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Salt Lake City - City Guide

Salt Lake City Nightlife & Entertainment

©2006 The Salt Lake Convention & Visitors Bureau/Eric Schramm Salt Lake City has a surprisingly wide selection of places to enjoy a drink and a few laughs.

Utah's much-maligned liquor laws are easy to navigate with just a few tips. Most restaurants serve beer, wine, and hard alcohol just like restaurants in other major American cities. Utah's bars are called private clubs, which implies that they're difficult to get into but they're not. With a $4 temporary, three-week membership (think of it as a long-lasting cover charge), visitors can get into virtually any club. With the membership, you can bring along several friends for free.

Those who aren't into the bar scene can find hours of fun and entertainment at movie theaters, comedy clubs, or the Utah Fun Dome (4998 S 360 W Murray), home to bowling, roller skating, arcades, miniature golf, and rides.

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Although Salt Lake City doesn't have a specific entertainment district, there are dozens of clubs, restaurants, theaters, and other nightlife options throughout the convention district and city center if you know where to look. 

Insider's Guide: The Best of Nightlife & Entertainment in Salt Lake City

Insider's Guide: The Best of Nightlife & Entertainment in Salt Lake City

Salt Lake has dozens of outstanding restaurants. The city is also home to a very comprehensive wine shop, run by the state, called, The Utah Wine Store (255 S 300 East), with more than 3,000 varieties and 30,000 bottles in stock. There are also dozens of other liquor stores that sell beer, wine, and harder stuff, and most grocers and convenience stores stock beer.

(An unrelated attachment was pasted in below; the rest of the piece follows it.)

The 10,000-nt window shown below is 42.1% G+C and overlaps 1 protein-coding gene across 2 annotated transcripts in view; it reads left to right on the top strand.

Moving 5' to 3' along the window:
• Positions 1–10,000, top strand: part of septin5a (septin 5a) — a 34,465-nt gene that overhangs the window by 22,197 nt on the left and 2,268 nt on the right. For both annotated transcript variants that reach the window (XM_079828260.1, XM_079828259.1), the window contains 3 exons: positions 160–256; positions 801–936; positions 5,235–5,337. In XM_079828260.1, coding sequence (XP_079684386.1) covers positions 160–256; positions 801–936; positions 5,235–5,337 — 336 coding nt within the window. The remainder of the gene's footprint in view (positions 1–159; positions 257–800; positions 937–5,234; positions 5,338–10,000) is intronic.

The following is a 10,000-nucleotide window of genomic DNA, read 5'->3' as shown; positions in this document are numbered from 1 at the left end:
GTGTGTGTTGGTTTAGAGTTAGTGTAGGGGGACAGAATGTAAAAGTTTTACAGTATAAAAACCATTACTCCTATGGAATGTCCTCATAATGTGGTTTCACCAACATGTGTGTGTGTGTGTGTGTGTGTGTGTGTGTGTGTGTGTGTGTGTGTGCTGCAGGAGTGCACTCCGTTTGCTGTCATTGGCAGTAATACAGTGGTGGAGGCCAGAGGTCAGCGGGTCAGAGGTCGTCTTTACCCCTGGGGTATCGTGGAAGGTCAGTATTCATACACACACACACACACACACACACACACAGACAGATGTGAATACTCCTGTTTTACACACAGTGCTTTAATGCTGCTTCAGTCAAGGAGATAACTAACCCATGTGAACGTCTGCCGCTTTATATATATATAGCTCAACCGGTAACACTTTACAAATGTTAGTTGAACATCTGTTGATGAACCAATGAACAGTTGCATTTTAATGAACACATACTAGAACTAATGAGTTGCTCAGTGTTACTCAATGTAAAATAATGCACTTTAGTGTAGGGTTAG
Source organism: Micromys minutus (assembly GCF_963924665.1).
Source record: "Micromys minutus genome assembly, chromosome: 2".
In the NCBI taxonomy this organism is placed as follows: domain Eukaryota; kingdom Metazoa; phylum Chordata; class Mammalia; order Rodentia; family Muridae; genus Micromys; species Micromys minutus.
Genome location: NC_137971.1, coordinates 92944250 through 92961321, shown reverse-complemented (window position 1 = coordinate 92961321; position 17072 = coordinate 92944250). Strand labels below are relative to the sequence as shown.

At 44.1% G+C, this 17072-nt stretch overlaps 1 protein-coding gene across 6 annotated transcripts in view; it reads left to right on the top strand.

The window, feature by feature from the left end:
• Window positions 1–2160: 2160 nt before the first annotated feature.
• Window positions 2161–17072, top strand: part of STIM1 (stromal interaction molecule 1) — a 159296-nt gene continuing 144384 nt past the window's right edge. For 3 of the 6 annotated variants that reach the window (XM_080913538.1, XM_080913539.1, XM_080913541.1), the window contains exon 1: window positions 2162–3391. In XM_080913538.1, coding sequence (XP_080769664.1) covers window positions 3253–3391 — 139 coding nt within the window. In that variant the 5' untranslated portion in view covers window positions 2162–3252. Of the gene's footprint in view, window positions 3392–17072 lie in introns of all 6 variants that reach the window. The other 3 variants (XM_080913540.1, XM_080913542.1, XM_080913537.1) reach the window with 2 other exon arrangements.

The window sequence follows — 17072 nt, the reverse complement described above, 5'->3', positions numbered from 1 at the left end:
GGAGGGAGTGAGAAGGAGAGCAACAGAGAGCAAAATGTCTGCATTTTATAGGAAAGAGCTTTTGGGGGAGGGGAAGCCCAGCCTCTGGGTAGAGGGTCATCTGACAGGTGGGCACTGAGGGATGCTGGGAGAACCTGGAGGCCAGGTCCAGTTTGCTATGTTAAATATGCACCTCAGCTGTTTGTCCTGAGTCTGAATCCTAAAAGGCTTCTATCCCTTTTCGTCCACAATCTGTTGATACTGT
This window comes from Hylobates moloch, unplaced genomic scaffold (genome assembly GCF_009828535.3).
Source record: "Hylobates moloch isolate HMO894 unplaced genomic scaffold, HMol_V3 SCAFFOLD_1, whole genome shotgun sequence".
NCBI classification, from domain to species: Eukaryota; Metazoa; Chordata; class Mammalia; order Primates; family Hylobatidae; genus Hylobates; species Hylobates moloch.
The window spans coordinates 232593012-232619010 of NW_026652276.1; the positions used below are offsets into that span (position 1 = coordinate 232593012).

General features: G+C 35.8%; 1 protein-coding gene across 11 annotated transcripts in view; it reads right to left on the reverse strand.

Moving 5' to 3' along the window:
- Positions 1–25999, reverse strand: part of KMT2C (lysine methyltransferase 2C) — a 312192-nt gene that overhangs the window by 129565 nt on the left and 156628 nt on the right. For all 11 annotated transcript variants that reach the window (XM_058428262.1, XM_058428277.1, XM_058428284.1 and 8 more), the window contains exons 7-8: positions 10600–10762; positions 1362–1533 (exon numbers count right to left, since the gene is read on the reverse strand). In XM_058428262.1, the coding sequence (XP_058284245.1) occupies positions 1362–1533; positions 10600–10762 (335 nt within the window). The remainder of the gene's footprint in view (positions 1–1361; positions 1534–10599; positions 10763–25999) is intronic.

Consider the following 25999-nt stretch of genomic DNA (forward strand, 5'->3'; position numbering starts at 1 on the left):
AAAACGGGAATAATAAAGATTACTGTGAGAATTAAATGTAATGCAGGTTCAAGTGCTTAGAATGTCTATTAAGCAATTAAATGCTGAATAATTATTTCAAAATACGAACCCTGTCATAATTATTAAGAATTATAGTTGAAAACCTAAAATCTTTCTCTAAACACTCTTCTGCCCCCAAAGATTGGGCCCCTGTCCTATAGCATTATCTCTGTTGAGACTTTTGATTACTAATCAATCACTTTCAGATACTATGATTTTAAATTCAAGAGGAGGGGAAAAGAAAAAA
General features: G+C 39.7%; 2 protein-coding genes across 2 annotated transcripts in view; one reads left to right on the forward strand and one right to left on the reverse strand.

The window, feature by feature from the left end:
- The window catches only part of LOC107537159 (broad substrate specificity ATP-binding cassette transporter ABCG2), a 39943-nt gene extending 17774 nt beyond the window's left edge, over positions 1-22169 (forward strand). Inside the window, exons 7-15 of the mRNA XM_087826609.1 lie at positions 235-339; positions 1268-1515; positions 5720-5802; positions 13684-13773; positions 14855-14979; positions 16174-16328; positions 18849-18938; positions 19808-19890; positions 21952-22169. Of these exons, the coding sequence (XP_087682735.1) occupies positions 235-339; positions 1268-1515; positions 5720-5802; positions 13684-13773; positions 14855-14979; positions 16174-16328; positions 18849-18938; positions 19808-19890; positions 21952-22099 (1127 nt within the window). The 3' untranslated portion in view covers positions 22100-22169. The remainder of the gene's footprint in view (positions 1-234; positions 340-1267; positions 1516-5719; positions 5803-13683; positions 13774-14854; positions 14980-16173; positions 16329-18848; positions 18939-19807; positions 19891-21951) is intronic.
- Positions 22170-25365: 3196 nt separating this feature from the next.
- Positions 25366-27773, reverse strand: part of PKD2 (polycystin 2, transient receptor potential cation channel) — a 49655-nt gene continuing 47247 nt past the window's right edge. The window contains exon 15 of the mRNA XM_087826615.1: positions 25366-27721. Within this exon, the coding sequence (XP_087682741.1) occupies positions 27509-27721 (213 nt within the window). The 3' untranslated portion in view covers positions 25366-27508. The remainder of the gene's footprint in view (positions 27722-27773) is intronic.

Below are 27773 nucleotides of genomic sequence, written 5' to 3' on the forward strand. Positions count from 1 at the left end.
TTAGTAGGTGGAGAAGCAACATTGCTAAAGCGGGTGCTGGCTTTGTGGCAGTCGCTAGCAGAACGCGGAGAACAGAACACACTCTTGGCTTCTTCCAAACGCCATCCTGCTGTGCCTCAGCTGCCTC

If you want a larger pour in a private club, order a "side car," a one-ounce shot that can be added to any drink. Many of Salt Lake's local brews are national champions and include labels from Wasatch, Uintah, and Squatters Brewing. Sample a local ale for an unorthodox taste of Salt Lake City.

Two Sunday brunch options stand out. The Mobil Four-Star Grand America, (555 S Main St) pulls out all the stops with sushi, seafood, and an almost overwhelming assortment of other brunch choices served in a glistening marble-and-crystal-filled dining space.

The best way to experience the legendary Mobil Three-Star La Caille Restaurant (9565 Wasatch Blvd) is in the foothills near Little Cottonwood Canyons. The faux French chateau is justly more famous for its scenery than its food. But brunch is a delightful way to experience all the benefits of the stunning grounds, at a lower cost than the steep dinner prices.

For a truly memorable evening, book early and plan to stay late at Solitude's Yurt (12000 Big Cottonwood Canyon). Open only during the ski season, the Mongolian tent hidden deep in the Wasatch Forrest is approachable only on cross-country skis and snowshoes. Diners boot up and then enjoy a five-course gourmet dinner cooked on a wood-burning stove.

Prominent microbrew pubs in the downtown area include Mobil One-Star Squatters (147 W 300 South St) and Red Rock Brewing Company (254 S 200 West St). And true beer lovers will find "beervana" at The Bayou (645 S State St) with more than 200 varieties of bottled beer available to complement the New Orleans-inspired music and food.

Salt Lake is home to several movie theaters, including the colossal Megaplex 12 (165 S Rio Grande St) and Century 16 (125 E 3300 South St). Wise Guys Comedy Club is located in West Valley City (3500 S 2200 West St) and is the area's premier place to find national comics and local talent.

If you'd rather enjoy the outdoors than a hopping nightlife, Salt Lake City is the perfect place for you. There are dozens of ways to relax and unwind in Salt Lake City, many of which involve the valley's beautiful natural surroundings. Learn about some of the best options on the next page.

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